Onward March

This is not going to be another post in which I complain about how tired I am.

Even though I am. I really, really am.

Exhibit A.

Exhibit A: Me, five seconds after I laid Mary in her crib for the night.

Yep, I’m worn out, lonely, and bummed that it’s 9:23 in the evening and my husband has no idea when he’s going to be able to come home from work. He’s been there since 7 AM. Usually he gets to come home a little earlier. If he walks in the door at 7 PM, we exclaim over how “early” he is. Sometimes I give myself permission to be upset about the unfortunate aspects of this season of our lives. I have thrown many a one-woman pity party in recent weeks. That’s all fine and well and part of the process. The next step, though, is moving past the woe-is-me sighs and onto something more fun- for me and for those around me. Push forward, retreat, WOE, push forward, retreat, WOE-Β push forward. Gradually, things will get easier.

In case anyone else is in the new-to-being-a-stay-at-home-mom, new-town, husband-works-all-the-livelong-day boat, here are some blues-battling strategies that have been working for me:

(If you need help with your hyphenation overuse problem, I clearly have no answers for you.) (You should also move right along if you need to reduce your parenthetical asides.)

  1. Follow up new contacts with a (personalized!) email. Mary and I have been going to a lot of meetup.com events with tons of moms and babies in attendance. I meet all these women and their offspring at once while trying to keep up with my wily toddler. I have found that all these little acquaintances have a MUCH higher chance of leading to further interaction (mom second dates, I call them) if I hop on my laptop during Mary’s nap and shoot some emails thanking my new friends for their time and effort. Meetup.com lets you post greetings to attendees’ profiles or send private emails. I try to highlight something I loved about our interaction (“So great our kids are the same age!” “Thanks for your tip on teething!”) and offer an idea for a future outing (“We’ll be at the story time at the library next week- hope you can make it!”) So far this strategy is working wonders towards building Mary and I a group of mom and baby friends.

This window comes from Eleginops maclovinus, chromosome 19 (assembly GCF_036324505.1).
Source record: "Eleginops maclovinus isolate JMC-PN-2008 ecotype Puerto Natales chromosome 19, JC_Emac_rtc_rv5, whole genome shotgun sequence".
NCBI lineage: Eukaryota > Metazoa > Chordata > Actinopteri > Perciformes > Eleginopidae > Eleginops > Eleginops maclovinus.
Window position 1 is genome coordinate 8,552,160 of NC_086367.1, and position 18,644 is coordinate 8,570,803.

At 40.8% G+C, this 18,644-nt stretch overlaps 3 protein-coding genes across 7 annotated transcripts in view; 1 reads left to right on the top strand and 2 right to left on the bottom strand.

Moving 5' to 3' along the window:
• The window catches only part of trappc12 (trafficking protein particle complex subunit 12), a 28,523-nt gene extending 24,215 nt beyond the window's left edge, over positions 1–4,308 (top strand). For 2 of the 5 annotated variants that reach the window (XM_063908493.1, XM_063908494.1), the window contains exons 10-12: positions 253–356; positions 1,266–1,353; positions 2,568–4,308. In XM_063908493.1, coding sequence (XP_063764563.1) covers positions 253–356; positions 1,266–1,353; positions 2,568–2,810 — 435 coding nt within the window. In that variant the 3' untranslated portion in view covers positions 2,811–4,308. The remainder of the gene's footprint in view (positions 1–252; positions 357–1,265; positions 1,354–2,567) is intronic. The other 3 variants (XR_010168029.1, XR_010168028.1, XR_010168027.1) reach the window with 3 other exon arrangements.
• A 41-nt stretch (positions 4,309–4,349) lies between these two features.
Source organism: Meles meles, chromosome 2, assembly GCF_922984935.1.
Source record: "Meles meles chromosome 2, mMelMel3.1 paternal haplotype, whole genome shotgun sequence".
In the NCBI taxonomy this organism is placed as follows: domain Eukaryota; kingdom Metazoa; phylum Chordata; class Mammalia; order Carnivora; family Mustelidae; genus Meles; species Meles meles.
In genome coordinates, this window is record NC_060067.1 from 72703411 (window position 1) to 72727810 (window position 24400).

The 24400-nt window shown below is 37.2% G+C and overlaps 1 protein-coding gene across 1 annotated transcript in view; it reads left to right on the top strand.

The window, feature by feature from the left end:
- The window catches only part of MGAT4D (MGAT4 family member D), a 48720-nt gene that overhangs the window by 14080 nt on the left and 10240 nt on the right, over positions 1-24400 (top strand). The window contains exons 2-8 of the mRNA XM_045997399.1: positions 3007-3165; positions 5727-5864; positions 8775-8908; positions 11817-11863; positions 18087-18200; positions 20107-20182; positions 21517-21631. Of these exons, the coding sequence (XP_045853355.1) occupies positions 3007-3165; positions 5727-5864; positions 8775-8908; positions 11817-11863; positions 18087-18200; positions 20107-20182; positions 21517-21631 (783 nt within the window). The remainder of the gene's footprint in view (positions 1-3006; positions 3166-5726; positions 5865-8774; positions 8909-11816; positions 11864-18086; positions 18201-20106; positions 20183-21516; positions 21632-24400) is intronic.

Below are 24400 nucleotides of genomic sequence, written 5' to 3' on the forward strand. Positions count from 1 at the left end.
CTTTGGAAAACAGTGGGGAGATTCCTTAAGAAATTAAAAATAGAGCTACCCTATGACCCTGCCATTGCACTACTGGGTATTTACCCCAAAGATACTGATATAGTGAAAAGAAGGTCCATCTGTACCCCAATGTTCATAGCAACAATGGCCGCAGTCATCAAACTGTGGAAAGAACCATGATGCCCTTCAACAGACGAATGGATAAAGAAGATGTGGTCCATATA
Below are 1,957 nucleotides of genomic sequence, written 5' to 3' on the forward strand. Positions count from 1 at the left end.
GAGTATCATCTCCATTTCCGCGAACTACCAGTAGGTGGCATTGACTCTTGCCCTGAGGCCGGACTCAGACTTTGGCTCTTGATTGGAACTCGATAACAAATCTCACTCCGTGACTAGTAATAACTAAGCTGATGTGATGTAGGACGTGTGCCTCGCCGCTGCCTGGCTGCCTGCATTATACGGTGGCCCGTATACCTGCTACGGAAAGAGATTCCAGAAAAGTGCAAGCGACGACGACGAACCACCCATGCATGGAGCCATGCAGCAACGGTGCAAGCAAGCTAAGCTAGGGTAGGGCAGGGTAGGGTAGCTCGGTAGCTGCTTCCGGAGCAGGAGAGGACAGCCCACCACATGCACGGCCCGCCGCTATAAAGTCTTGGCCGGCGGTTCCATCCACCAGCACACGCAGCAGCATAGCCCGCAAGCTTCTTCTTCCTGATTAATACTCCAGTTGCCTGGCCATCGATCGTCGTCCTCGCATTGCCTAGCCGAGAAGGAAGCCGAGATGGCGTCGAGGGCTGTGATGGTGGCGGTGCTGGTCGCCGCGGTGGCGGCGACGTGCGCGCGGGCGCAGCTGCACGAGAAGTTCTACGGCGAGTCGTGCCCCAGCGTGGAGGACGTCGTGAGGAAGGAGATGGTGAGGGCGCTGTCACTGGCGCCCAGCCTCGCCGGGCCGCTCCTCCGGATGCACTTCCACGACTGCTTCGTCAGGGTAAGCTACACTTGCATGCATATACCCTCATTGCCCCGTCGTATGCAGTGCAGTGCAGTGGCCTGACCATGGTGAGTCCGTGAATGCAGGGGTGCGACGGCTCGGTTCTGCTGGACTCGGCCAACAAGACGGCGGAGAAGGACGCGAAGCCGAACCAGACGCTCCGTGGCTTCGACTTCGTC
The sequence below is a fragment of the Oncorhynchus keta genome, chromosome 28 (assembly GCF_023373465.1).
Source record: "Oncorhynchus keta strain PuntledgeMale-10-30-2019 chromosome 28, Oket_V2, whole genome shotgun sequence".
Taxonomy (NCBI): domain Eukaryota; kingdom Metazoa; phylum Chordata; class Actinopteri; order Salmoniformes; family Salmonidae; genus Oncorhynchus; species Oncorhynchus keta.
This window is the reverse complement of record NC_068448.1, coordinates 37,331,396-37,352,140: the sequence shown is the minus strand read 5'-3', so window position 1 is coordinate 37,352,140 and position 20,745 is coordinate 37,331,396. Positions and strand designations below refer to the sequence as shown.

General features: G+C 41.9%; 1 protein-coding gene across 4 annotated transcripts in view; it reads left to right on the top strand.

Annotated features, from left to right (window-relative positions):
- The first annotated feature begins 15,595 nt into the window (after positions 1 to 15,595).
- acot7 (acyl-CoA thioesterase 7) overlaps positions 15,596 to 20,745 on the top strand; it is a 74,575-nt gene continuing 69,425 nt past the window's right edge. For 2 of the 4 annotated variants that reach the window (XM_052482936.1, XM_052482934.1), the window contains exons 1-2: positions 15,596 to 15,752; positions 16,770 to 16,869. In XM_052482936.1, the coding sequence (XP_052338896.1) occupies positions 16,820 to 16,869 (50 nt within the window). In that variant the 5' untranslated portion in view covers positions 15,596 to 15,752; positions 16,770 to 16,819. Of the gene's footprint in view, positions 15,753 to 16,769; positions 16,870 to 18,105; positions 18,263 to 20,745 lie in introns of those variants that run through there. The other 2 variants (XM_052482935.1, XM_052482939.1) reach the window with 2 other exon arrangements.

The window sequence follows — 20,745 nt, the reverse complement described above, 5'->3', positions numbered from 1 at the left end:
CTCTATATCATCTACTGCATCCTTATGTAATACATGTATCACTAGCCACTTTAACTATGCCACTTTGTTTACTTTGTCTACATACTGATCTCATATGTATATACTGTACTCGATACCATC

2. Jump into unexpected chances to socialize. I introduced myself to another mom and toddler duo at Mass on the feast of the Assumption, even though that goes against all my introvert tendencies, and they are now some of our favorite Louisvillians. When I went to get the mail tonight, Mary and I noticed a new resident meeting going on in our apartment clubhouse, and even though I didn’t look great (ha! understatement) and hadn’t brought anything for Mary to amuse herself, we went inside. Met some sweet neighbors (with kids!), got invited to a regular playdate, and scored a free pasta dinner. Spontaneity, FTW.
  3. Pick up a new hobby. I am throwing my intimidation out the window and teaching myself to sew (on the sewing machine Matt got me for Christmas two years ago… about time!) I’m using a lovely learning to sew tutorial at Craftsnob by Retro Mama. I’m partway through the coasters project. Crafting is a way for me to feel productive during naptime while also relaxing and doing something just for me (as opposed to, say, cleaning). Not all anti-loneliness tactics involve socializing, I’m learning. Sometimes I just need to find things that are fun for me to do alone.
  4. Reach out online. I read blogs all the time, but until recently I rarely commented, even on blogs I’ve been reading for years. I’m making more of an effort now to reach out to my favorite bloggers, even if it’s unlikely they will have the time to respond in kind. By interacting with online content instead of just passively receiving it, I further incorporate community-building into my life.